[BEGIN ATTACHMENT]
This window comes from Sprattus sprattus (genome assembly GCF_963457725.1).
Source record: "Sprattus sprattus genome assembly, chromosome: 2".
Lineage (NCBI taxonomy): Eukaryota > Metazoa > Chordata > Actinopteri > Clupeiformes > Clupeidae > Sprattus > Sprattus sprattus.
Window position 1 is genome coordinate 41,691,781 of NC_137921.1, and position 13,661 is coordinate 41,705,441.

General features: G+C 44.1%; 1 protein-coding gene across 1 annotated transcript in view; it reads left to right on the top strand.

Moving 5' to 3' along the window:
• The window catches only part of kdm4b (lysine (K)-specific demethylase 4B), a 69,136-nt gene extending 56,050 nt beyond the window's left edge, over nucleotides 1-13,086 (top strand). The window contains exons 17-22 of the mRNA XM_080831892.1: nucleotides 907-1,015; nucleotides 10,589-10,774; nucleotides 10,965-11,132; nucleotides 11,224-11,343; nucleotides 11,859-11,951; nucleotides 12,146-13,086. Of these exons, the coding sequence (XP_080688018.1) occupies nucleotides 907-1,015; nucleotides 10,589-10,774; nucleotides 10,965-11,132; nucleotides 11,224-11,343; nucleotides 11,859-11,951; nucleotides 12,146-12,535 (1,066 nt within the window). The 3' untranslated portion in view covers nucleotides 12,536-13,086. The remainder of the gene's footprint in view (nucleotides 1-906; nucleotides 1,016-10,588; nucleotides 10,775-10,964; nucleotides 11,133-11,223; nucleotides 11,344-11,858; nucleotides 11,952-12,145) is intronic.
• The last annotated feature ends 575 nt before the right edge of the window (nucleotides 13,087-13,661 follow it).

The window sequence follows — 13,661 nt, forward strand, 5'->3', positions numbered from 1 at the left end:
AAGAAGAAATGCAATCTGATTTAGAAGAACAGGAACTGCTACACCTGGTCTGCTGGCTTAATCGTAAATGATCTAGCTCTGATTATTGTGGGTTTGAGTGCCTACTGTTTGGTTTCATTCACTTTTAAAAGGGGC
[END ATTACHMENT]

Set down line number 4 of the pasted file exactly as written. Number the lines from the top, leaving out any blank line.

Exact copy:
Window position 1 is genome coordinate 41,691,781 of NC_137921.1, and position 13,661 is coordinate 41,705,441.